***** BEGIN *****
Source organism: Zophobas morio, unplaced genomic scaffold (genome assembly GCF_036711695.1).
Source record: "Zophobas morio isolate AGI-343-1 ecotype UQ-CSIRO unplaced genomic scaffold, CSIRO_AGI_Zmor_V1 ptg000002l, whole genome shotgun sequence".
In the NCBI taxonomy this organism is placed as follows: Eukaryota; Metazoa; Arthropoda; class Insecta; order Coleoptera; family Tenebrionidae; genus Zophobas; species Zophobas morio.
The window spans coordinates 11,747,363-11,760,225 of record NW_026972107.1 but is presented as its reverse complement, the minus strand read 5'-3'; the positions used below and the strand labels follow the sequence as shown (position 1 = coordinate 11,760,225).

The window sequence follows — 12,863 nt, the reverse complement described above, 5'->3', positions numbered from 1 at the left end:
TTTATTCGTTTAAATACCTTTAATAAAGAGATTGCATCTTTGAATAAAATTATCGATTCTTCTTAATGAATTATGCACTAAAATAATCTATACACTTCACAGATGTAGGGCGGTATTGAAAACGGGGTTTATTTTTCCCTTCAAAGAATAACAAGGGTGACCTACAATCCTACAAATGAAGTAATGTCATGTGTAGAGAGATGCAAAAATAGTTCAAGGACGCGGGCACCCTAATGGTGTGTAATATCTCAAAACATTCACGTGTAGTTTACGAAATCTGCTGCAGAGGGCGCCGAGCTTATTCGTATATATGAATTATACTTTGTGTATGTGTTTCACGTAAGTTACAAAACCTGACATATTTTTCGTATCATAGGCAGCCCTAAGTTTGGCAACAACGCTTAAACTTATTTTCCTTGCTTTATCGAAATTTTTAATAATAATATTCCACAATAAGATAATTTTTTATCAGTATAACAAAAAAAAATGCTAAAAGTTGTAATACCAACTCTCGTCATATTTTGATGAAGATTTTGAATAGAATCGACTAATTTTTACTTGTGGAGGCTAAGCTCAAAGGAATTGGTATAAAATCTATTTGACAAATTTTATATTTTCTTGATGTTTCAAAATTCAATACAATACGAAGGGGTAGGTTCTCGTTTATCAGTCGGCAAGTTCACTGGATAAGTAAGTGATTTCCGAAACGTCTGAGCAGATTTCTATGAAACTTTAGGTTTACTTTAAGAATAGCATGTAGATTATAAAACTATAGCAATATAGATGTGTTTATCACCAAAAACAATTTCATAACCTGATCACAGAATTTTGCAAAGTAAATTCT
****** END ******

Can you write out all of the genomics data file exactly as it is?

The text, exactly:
Source organism: Zophobas morio, unplaced genomic scaffold (genome assembly GCF_036711695.1).
Source record: "Zophobas morio isolate AGI-343-1 ecotype UQ-CSIRO unplaced genomic scaffold, CSIRO_AGI_Zmor_V1 ptg000002l, whole genome shotgun sequence".
In the NCBI taxonomy this organism is placed as follows: Eukaryota; Metazoa; Arthropoda; class Insecta; order Coleoptera; family Tenebrionidae; genus Zophobas; species Zophobas morio.
The window spans coordinates 11,747,363-11,760,225 of record NW_026972107.1 but is presented as its reverse complement, the minus strand read 5'-3'; the positions used below and the strand labels follow the sequence as shown (position 1 = coordinate 11,760,225).

The window sequence follows — 12,863 nt, the reverse complement described above, 5'->3', positions numbered from 1 at the left end:
TTTATTCGTTTAAATACCTTTAATAAAGAGATTGCATCTTTGAATAAAATTATCGATTCTTCTTAATGAATTATGCACTAAAATAATCTATACACTTCACAGATGTAGGGCGGTATTGAAAACGGGGTTTATTTTTCCCTTCAAAGAATAACAAGGGTGACCTACAATCCTACAAATGAAGTAATGTCATGTGTAGAGAGATGCAAAAATAGTTCAAGGACGCGGGCACCCTAATGGTGTGTAATATCTCAAAACATTCACGTGTAGTTTACGAAATCTGCTGCAGAGGGCGCCGAGCTTATTCGTATATATGAATTATACTTTGTGTATGTGTTTCACGTAAGTTACAAAACCTGACATATTTTTCGTATCATAGGCAGCCCTAAGTTTGGCAACAACGCTTAAACTTATTTTCCTTGCTTTATCGAAATTTTTAATAATAATATTCCACAATAAGATAATTTTTTATCAGTATAACAAAAAAAAATGCTAAAAGTTGTAATACCAACTCTCGTCATATTTTGATGAAGATTTTGAATAGAATCGACTAATTTTTACTTGTGGAGGCTAAGCTCAAAGGAATTGGTATAAAATCTATTTGACAAATTTTATATTTTCTTGATGTTTCAAAATTCAATACAATACGAAGGGGTAGGTTCTCGTTTATCAGTCGGCAAGTTCACTGGATAAGTAAGTGATTTCCGAAACGTCTGAGCAGATTTCTATGAAACTTTAGGTTTACTTTAAGAATAGCATGTAGATTATAAAACTATAGCAATATAGATGTGTTTATCACCAAAAACAATTTCATAACCTGATCACAGAATTTTGCAAAGTAAATTCT